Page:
November 17, 2019
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    Bearing the unbearable

    May 21, 2019

    The little house, much like the rest of Sri Lanka, could hold no more grief. All day, amid the scorching heat, mourners stepped in and out of the entrance, pausing before the sealed coffin which contained what was left of a little girl. Barely in her teens, the innocent young lass had been blown apart at Easter Mass on Sunday, April 21, 2019 – a date that would be etched in many Sri Lankans’ hearts for years to come. The scenes were straight out of hell. Some hid their eyes from the horrors while others collapsed in tears. They were eyewitnesses and survivors of the brutal Easter massacre which claimed the lives of more than 350 people. Families on holiday, newlyweds, professionals, labourers, students, grandparents, infants, foreigners… no one had been spared.

    It may have been an abrupt ending for the dead but for the bomb attack survivors, it is long days consumed by endless grief and fear. Gruesome images of battered faces and bodies missing limbs haunt their thoughts. Sleep does not come easily because the haunting images of badly mutilated bodies emerge out of the darkness. Their minds are made to relive the shock, confusion and horrors of the incident over and over again.

    As days passed the memory of the attacks on three churches and three luxury hotels in Sri Lanka have dimmed in the minds of the public. They have been spared from witnessing the core horror of these incidents on the spot. But for those who have been eyewitnesses and survivors of the bomb attack, it is an entirely different story. They are made to battle with their daemons daily.

    Though we are unable to turn back time and change the outcome, little gestures like listening attentively to their stories of distress, acknowledging their feelings and empathizing with them mean a lot to them as they are still struggling every day to lead a normal life.

    Grief-stricken people

    “These are distressing times for everyone in the country. Though we have faced so many disasters it is still unclear why this incident took place. Everyone was taken by shock by the brutality of these bombings. Sri Lanka Sumithrayo has been working with grief-stricken people who have even been contemplating suicide for many years. We provide confidential emotional support for those who are suffering from feelings of distress and despair by listening to them and befriending them,” Sri Lanka Sumithrayo Chairperson Kumudini de Silva said.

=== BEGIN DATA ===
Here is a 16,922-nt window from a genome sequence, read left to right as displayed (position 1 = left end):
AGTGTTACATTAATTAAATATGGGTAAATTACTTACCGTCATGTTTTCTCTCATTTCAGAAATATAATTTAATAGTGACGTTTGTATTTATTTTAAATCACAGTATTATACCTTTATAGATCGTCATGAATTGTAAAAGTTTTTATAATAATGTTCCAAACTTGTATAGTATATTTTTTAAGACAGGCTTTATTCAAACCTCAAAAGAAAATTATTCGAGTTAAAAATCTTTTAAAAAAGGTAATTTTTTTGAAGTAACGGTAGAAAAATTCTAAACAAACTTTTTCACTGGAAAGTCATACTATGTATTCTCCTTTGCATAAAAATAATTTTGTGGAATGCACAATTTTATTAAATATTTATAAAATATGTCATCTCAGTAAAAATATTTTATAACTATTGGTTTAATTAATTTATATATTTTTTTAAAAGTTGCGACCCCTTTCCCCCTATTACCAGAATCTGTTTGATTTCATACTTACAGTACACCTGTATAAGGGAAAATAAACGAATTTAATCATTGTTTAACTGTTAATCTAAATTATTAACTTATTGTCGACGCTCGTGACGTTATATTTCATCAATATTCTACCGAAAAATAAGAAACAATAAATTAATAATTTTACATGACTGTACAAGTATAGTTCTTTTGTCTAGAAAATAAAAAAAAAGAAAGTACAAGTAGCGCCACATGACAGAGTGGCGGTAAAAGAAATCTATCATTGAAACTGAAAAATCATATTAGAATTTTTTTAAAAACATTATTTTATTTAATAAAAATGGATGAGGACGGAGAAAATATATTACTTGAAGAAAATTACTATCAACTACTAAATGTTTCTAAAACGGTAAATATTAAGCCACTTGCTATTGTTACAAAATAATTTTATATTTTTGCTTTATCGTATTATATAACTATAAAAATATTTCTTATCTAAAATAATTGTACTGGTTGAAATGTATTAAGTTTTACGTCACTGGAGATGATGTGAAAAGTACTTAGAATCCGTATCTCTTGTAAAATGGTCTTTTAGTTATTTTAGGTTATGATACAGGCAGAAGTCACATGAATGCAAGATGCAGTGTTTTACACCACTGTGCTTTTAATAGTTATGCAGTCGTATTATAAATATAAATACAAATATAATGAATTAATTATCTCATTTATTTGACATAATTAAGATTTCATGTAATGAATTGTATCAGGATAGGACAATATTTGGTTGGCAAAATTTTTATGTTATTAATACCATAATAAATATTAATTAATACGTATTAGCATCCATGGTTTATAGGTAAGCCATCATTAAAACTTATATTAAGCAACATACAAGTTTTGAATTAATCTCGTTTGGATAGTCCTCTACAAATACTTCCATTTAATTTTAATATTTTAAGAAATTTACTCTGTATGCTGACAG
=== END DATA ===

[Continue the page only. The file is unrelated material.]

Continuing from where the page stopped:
She says that it is not only those who have witnessed the incident first hand who have been badly affected. Those who have seen the horrific scenes on social media or have read about the details on newspapers too have experienced trauma.

    “We launched a programme on May 15 to help all the people who have been traumatized by the bombings. We visited Katuwapitiya for the first session of this programme. We offered our services to them and Father Claude Nonis, who is in charge of the Katuwapitiya church-run operations welcomed us to join hands with them. The church’s charity arm has launched counselling services and lodgings for survivors and bereaved families,” she explained.

    The bombings are an abnormal incident for which the people react normally. Grief due to losing your loved ones, fear, anger which may be directed at the church and its beliefs, survivor guilt due to being the one who had lived to tell the tale are some of the feelings that they experience as an aftermath of the incident.

    “The survivors relive the incident through intrusive memories and intrusive flashbacks. They even dream of the event when they fall asleep. Some of them display avoidance behaviour patterns by keeping away from items that remind them of the trauma. Some might refrain from visiting the church while others may avoid praying. They experience hyperarousal due to their nervous system being in an alert state. This leads to issues like sleep disturbances and startling reactions. A bomb attack survivor might hear the noise emitted by something like a firecracker like the sound of a bomb explosion,” Consultant Psychiatrist and Senior Lecturer to the University Hospital, General Sir John Kothalawela Defense University, Dr. Neil Fernando said.